When I jumped off into the non-profit sector it worked out well.  I was able to take my understanding as a painter and my experience working with musicians and lawyers into a new sector.  Bringing creative and practical business practice to a non-profit organization was a good thing.  As a business person, I could speak “the language” of the potential donor easily.

I learned quite a bit the last three years.  I learned that “development” means “fundraising” and that customers were not always the folks that paid for the product. It was, and remains, a fascinating sector of our commerce.

I also learned a lot about social media strategy and community building and the new, always evolving, 21st century tools of marketing, communication and sales. A lot of these things are excellent resources to lead me into the next adventure.

I may remain in the non-profit sector. I might go back to the music business. I may be painting and  putting together marketing and social media consulting work for a season.

One thing I know; I will always be looking at art and listening to music for divine creative direction.

“I’m saving all my lovin’ for someone who’s lovin’ me…” Gloria Gaynor

“There’s a cry asking why, I pray the answer is up ahead , ’cause I know where I’ve been… there is a promise we must make, worth the risk and the chances we take. There is a a dream in the future..’Cause just to sit still would be a sin.” .. Hairspray Soundtrack



Bus Stop Ahead

We aren’t sure when — but soon the bus will stop here at Contemporary Expression for a guest blog from Matt Cheuvront on LIVING AN ARTFUL LIFE

I believe in the creative process of living life to its fullest .  Julie Cameron has a book called The Artist’s Way that many people in the creative class have found helpful.

The concept of Living An Artful Life from Contemporary Expression is this:

each person is a creative person that needs to embrace their ‘artist within’ to live life to its fullest.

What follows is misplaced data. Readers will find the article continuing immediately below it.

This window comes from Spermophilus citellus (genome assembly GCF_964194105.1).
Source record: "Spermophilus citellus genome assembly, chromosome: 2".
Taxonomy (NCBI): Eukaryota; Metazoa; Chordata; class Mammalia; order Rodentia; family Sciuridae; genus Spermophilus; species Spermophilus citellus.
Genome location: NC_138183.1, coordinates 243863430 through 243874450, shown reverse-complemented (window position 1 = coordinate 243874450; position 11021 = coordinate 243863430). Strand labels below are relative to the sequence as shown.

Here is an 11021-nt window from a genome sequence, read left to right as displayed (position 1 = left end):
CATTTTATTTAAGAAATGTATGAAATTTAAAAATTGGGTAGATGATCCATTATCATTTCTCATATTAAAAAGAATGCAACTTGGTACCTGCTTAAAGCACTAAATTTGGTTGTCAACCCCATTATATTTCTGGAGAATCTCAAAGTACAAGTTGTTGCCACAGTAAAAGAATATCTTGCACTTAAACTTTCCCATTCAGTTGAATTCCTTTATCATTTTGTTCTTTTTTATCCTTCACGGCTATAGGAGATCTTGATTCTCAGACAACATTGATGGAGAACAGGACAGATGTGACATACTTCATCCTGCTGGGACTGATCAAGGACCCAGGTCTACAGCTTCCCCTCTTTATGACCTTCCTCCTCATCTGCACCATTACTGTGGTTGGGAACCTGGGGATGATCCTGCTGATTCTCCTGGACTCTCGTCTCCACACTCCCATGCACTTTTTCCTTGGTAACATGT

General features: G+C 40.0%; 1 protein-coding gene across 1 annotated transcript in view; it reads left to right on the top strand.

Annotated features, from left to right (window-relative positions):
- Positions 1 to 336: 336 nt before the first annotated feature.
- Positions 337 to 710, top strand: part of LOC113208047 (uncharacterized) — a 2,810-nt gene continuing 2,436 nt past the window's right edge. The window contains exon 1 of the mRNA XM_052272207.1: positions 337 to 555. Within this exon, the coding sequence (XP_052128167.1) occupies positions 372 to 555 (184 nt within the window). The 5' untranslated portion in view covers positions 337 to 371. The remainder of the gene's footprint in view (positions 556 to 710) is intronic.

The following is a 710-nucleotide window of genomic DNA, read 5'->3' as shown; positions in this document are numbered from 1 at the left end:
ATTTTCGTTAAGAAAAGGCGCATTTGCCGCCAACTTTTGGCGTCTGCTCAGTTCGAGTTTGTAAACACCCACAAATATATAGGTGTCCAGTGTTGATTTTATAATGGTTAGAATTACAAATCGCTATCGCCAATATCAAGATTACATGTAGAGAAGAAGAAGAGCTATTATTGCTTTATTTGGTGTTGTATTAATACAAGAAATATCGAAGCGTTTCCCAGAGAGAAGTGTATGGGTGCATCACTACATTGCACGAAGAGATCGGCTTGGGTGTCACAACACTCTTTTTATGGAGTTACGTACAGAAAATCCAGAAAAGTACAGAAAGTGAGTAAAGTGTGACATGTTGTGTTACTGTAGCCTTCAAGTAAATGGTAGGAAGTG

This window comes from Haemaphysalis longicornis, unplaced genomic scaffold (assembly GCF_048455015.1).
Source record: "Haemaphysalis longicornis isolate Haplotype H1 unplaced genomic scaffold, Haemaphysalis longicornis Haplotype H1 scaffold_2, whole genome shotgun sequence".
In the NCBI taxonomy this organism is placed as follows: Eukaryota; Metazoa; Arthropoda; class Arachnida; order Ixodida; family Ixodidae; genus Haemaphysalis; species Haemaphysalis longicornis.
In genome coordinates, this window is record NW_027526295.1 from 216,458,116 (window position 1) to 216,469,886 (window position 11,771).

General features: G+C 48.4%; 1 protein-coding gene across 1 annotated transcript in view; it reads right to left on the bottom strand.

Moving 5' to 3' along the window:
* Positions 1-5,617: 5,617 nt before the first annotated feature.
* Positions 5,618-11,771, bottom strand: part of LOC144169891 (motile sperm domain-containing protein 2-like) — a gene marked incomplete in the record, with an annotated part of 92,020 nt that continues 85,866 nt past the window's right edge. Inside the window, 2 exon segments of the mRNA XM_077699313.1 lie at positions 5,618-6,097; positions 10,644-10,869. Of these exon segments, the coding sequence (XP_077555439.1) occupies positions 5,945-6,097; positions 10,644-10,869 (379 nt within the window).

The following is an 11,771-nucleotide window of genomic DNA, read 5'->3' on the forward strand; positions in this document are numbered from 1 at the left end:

Kindness Will Bring Prosperity
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iPhone photo by Nancy VanReece

  • Kindness is the language which the deaf can hear and the blind can see.  ~Mark Twain
  • Wherever there is a human being, there is an opportunity for a kindness.  ~Seneca

As I prepare to enter my tenth week of unemployment I am overwhelmed by the kindness of others.  Joan and I have been able to survive these last nine weeks only because of the  generosity of family and friends.

According to the Bureau of Labor Statistics ; ….  employers initiated 1,776 mass layoff events in the third quarter of 2009 that resulted in the separation of 277,924 workers from their jobs …

I have read several stories on the internet about dealing with job loss and how to job searching and the importance of networking and blah blah blah ….

I am convinced that the real stories of survival are found in the gut wrenching phone calls asking for help from aging parents to cover health insurance payments and in the long  stays at coffee-house tables long after the management  has seen you at the register.  Kindness is found in the generosity of  like-minded sojourners with mission-driven hearts and minds.

My faith in the kindness of others and the helpful hand of strangers has been renewed these past nine weeks and the lessons I have learned will go with me into whatever is in store for the future. Prosperity is sure to follow.



Missing Bodies
October 27, 2009, 6:52 pm
Filed under: artwork, Books, community building, Equality

missingbodies

I’ve just complete a cerebral journey.  I read the Monica Casper and Lisa Jean Moore’s  masterpiece,  Missing Bodies, The Politics of Visibility.

The exploration of  surveillance, manipulations, erasures and recognition of the body in the 21st century is  so  intriguing that it may have changed my perspective permanently.   I am not one to just pick up such an intellectual study.  I know one of the authors.  Monica Casper likes my art work, she used to live here in Nashville and we lost herlast year to a move to Arizona last year.

I walk away from this study thinking about the missing people in my lavender community.  The importance of coming out of the closet is important to my city’s growth and vibrancy. I think about the missing people who work every day without labor representation that are exploited for the bottom line. I think about the missing bodies of tireless non-profit worker and volunteer who without recognition and reward may be jeopardized.

This book may have been about the sociology of the body but it made me rethink about the blind way that I walk through life without really seeing those around me.

Thank you for opening my eyes again Monica. 

monica

Author Monica Casper signs my book on a recent Nashville visit. My painting "Jenny and Shirley" is in the background